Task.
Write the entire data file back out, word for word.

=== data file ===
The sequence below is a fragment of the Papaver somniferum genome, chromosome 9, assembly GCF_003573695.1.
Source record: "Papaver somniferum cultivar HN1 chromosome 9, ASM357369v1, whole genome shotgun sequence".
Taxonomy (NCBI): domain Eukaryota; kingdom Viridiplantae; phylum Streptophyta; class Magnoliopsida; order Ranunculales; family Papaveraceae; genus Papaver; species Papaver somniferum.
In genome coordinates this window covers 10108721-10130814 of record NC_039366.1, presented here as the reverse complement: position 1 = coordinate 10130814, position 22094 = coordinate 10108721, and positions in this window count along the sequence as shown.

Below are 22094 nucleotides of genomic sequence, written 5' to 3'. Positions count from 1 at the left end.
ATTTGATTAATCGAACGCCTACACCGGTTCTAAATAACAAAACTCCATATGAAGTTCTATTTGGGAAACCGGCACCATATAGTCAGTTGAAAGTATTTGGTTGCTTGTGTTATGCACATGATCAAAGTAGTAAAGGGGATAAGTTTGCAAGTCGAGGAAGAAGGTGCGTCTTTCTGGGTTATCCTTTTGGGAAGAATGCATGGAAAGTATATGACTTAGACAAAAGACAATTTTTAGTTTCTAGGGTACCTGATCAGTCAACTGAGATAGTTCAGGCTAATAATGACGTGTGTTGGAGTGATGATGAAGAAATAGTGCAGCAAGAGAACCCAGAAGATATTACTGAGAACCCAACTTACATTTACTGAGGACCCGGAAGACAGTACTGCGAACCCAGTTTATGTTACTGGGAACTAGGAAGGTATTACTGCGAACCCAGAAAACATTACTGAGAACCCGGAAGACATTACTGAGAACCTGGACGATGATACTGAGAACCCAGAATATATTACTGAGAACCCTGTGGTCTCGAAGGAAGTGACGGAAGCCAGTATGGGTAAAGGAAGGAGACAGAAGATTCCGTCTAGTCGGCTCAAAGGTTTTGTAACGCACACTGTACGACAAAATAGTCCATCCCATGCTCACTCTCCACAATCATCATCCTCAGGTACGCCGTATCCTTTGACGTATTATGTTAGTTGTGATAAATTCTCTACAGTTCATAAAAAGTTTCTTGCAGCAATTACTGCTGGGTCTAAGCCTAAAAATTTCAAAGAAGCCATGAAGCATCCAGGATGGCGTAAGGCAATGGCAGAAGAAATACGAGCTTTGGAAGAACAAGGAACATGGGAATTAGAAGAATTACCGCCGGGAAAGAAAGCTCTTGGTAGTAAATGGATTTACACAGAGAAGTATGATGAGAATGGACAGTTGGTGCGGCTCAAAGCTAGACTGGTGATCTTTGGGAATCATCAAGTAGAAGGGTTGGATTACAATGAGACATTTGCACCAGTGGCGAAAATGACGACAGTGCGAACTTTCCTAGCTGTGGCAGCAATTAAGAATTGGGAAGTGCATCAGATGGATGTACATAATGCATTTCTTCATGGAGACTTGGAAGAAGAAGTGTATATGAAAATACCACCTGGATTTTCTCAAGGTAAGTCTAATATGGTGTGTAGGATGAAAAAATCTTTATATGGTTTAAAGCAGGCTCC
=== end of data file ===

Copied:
The sequence below is a fragment of the Papaver somniferum genome, chromosome 9, assembly GCF_003573695.1.
Source record: "Papaver somniferum cultivar HN1 chromosome 9, ASM357369v1, whole genome shotgun sequence".
Taxonomy (NCBI): domain Eukaryota; kingdom Viridiplantae; phylum Streptophyta; class Magnoliopsida; order Ranunculales; family Papaveraceae; genus Papaver; species Papaver somniferum.
In genome coordinates this window covers 10108721-10130814 of record NC_039366.1, presented here as the reverse complement: position 1 = coordinate 10130814, position 22094 = coordinate 10108721, and positions in this window count along the sequence as shown.

Below are 22094 nucleotides of genomic sequence, written 5' to 3'. Positions count from 1 at the left end.
ATTTGATTAATCGAACGCCTACACCGGTTCTAAATAACAAAACTCCATATGAAGTTCTATTTGGGAAACCGGCACCATATAGTCAGTTGAAAGTATTTGGTTGCTTGTGTTATGCACATGATCAAAGTAGTAAAGGGGATAAGTTTGCAAGTCGAGGAAGAAGGTGCGTCTTTCTGGGTTATCCTTTTGGGAAGAATGCATGGAAAGTATATGACTTAGACAAAAGACAATTTTTAGTTTCTAGGGTACCTGATCAGTCAACTGAGATAGTTCAGGCTAATAATGACGTGTGTTGGAGTGATGATGAAGAAATAGTGCAGCAAGAGAACCCAGAAGATATTACTGAGAACCCAACTTACATTTACTGAGGACCCGGAAGACAGTACTGCGAACCCAGTTTATGTTACTGGGAACTAGGAAGGTATTACTGCGAACCCAGAAAACATTACTGAGAACCCGGAAGACATTACTGAGAACCTGGACGATGATACTGAGAACCCAGAATATATTACTGAGAACCCTGTGGTCTCGAAGGAAGTGACGGAAGCCAGTATGGGTAAAGGAAGGAGACAGAAGATTCCGTCTAGTCGGCTCAAAGGTTTTGTAACGCACACTGTACGACAAAATAGTCCATCCCATGCTCACTCTCCACAATCATCATCCTCAGGTACGCCGTATCCTTTGACGTATTATGTTAGTTGTGATAAATTCTCTACAGTTCATAAAAAGTTTCTTGCAGCAATTACTGCTGGGTCTAAGCCTAAAAATTTCAAAGAAGCCATGAAGCATCCAGGATGGCGTAAGGCAATGGCAGAAGAAATACGAGCTTTGGAAGAACAAGGAACATGGGAATTAGAAGAATTACCGCCGGGAAAGAAAGCTCTTGGTAGTAAATGGATTTACACAGAGAAGTATGATGAGAATGGACAGTTGGTGCGGCTCAAAGCTAGACTGGTGATCTTTGGGAATCATCAAGTAGAAGGGTTGGATTACAATGAGACATTTGCACCAGTGGCGAAAATGACGACAGTGCGAACTTTCCTAGCTGTGGCAGCAATTAAGAATTGGGAAGTGCATCAGATGGATGTACATAATGCATTTCTTCATGGAGACTTGGAAGAAGAAGTGTATATGAAAATACCACCTGGATTTTCTCAAGGTAAGTCTAATATGGTGTGTAGGATGAAAAAATCTTTATATGGTTTAAAGCAGGCTCC